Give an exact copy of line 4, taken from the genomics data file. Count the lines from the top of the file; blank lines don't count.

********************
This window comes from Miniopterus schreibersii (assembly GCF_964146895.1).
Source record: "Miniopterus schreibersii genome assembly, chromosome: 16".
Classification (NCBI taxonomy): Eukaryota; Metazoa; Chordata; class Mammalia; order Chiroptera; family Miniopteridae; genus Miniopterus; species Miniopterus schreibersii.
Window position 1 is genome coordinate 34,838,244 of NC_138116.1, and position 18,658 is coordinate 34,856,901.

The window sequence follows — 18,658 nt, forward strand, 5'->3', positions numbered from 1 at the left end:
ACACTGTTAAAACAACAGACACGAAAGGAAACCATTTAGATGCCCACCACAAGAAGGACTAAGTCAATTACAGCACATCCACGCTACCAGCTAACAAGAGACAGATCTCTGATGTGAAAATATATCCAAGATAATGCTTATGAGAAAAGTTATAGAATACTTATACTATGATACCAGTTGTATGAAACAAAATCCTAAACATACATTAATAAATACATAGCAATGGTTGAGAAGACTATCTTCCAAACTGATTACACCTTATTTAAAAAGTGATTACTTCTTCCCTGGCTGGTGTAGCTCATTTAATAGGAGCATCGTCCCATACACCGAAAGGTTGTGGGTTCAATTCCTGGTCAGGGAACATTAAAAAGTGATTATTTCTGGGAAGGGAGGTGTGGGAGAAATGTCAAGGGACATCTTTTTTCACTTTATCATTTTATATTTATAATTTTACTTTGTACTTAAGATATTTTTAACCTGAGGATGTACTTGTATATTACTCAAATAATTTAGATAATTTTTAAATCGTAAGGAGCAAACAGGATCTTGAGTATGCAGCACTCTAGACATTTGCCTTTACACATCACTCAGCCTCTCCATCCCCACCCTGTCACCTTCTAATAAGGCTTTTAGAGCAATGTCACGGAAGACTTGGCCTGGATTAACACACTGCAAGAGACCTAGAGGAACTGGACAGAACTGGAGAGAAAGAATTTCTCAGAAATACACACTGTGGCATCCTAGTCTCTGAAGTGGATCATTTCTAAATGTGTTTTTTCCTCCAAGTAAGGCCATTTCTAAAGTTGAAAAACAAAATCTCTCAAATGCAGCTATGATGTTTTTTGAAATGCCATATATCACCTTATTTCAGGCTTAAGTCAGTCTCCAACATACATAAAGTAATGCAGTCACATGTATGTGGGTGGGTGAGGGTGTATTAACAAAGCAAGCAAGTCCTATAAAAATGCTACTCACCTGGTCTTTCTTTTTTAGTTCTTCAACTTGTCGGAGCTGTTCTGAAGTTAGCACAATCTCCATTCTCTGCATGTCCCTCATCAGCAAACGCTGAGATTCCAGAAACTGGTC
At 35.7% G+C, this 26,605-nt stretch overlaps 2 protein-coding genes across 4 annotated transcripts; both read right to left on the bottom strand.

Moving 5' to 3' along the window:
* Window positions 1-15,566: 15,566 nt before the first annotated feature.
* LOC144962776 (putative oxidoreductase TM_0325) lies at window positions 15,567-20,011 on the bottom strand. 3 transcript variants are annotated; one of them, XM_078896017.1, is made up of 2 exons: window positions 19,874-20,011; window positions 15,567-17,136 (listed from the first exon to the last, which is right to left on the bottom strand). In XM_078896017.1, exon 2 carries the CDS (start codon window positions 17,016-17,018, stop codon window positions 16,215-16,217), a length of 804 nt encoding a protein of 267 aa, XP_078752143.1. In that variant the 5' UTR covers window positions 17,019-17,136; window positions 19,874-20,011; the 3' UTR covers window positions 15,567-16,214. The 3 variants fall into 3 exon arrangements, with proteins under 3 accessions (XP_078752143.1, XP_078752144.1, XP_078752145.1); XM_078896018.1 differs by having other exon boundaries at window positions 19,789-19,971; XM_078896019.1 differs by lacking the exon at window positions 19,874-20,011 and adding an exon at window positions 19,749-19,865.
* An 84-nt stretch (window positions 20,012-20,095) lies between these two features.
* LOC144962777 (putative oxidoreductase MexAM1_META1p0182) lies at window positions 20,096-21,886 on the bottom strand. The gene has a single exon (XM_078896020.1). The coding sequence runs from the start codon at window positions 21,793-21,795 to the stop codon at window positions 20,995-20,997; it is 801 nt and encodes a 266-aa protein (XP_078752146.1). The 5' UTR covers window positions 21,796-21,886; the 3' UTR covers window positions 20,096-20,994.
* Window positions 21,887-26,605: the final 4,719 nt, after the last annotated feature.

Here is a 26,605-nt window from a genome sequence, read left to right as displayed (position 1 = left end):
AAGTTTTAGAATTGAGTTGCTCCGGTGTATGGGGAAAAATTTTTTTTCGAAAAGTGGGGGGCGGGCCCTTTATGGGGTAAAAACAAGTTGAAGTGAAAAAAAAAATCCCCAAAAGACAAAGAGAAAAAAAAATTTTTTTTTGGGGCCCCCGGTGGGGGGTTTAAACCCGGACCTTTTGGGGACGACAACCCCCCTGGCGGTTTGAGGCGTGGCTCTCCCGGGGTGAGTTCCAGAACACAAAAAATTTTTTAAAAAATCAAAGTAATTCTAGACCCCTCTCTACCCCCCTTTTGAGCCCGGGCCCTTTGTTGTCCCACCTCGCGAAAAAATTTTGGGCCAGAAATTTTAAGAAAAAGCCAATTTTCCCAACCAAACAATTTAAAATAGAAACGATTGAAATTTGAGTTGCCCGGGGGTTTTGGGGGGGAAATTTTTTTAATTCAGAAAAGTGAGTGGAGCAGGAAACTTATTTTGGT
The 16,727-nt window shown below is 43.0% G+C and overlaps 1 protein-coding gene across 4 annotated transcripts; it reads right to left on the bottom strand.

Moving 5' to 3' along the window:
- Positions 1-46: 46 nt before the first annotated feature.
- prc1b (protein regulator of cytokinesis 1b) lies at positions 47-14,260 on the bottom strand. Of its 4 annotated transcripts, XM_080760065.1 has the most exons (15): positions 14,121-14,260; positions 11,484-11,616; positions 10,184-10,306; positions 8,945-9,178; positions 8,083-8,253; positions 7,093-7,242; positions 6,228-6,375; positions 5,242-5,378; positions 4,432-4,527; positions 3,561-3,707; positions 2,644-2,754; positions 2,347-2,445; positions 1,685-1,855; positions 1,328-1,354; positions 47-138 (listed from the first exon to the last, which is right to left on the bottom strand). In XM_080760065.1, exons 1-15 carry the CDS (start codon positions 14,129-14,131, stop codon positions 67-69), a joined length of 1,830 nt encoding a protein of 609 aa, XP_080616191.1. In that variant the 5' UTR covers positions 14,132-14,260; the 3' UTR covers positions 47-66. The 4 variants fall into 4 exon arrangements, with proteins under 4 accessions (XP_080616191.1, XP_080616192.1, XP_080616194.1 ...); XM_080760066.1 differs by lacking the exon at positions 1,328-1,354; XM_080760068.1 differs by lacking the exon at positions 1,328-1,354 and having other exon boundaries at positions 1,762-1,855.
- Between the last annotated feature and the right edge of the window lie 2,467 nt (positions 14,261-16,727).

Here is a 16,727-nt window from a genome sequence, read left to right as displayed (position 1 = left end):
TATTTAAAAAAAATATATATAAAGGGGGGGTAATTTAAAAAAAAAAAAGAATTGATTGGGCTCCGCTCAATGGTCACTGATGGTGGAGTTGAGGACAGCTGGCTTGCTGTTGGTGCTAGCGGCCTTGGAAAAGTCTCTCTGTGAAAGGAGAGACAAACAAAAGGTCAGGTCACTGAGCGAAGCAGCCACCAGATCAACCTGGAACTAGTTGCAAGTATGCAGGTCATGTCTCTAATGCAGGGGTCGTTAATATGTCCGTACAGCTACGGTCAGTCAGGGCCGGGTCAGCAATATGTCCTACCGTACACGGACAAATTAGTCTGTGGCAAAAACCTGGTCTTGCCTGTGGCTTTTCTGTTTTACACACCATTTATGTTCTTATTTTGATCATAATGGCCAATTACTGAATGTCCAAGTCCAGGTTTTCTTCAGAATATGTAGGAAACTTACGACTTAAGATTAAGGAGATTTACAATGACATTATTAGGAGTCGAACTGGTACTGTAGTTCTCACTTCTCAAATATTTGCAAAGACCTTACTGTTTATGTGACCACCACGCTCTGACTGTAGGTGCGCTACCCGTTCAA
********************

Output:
Window position 1 is genome coordinate 34,838,244 of NC_138116.1, and position 18,658 is coordinate 34,856,901.